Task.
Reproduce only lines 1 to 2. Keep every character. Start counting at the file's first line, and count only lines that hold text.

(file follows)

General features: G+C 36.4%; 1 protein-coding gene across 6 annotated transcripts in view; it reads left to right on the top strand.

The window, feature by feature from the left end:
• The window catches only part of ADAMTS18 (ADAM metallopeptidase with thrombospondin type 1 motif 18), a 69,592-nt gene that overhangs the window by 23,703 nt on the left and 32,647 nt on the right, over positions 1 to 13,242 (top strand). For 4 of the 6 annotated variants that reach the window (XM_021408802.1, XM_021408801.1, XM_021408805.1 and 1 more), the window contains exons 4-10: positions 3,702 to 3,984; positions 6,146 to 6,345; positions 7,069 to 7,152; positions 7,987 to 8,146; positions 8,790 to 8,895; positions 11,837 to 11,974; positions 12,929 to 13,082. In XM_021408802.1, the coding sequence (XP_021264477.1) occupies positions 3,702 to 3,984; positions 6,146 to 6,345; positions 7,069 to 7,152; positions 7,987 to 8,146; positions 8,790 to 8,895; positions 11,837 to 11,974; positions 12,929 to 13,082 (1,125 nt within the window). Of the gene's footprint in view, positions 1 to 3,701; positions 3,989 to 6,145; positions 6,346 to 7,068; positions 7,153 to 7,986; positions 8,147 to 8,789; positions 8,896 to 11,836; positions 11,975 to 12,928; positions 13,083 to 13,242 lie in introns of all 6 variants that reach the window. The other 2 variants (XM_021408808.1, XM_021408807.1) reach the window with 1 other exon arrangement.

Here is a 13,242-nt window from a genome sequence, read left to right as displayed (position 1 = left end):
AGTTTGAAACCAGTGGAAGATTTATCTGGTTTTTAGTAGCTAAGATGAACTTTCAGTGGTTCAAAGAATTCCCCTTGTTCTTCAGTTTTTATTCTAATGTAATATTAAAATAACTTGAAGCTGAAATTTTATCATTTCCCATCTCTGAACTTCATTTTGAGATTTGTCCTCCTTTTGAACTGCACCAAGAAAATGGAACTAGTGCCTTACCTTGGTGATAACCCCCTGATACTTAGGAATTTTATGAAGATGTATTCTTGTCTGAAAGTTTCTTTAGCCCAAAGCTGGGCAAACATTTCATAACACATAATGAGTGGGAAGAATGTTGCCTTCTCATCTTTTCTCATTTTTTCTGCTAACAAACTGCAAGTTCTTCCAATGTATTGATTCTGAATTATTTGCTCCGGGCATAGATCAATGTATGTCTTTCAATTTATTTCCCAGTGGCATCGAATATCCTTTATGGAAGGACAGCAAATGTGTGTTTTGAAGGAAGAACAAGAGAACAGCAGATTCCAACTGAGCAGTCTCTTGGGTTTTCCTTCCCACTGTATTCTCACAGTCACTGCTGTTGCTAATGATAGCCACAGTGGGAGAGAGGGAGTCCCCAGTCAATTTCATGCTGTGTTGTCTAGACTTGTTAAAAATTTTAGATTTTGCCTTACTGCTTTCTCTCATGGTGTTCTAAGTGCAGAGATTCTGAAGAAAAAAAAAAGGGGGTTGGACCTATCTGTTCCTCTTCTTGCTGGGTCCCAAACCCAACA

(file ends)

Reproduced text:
General features: G+C 36.4%; 1 protein-coding gene across 6 annotated transcripts in view; it reads left to right on the top strand.

The window, feature by feature from the left end: